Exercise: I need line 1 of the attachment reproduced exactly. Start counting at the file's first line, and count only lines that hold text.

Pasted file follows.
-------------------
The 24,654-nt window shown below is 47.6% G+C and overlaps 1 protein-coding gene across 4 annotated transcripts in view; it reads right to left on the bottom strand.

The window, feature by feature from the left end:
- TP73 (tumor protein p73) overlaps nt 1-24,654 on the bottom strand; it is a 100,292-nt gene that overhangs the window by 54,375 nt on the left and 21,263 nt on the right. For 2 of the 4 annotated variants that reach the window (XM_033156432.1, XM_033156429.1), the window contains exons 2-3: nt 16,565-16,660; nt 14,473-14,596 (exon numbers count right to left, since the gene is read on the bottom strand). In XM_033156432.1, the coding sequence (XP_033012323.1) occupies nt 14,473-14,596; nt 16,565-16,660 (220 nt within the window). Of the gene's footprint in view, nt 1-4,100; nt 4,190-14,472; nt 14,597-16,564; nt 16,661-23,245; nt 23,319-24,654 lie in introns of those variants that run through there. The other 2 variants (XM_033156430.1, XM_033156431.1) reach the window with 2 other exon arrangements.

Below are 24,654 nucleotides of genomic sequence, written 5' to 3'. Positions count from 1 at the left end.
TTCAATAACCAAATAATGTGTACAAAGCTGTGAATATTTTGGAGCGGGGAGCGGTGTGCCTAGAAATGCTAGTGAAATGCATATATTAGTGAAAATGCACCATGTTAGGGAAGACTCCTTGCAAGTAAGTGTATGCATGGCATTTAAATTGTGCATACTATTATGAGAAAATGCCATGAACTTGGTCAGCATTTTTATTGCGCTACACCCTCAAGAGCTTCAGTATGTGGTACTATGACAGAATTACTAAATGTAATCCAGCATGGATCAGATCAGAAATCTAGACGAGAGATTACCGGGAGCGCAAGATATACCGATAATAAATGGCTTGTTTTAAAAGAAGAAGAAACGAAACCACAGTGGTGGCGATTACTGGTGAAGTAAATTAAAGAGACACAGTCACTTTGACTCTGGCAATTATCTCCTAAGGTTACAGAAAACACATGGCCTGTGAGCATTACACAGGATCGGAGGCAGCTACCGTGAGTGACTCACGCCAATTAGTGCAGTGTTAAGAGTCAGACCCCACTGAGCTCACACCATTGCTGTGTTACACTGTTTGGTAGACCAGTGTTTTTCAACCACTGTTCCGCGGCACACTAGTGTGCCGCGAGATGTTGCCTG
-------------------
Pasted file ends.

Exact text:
The 24,654-nt window shown below is 47.6% G+C and overlaps 1 protein-coding gene across 4 annotated transcripts in view; it reads right to left on the bottom strand.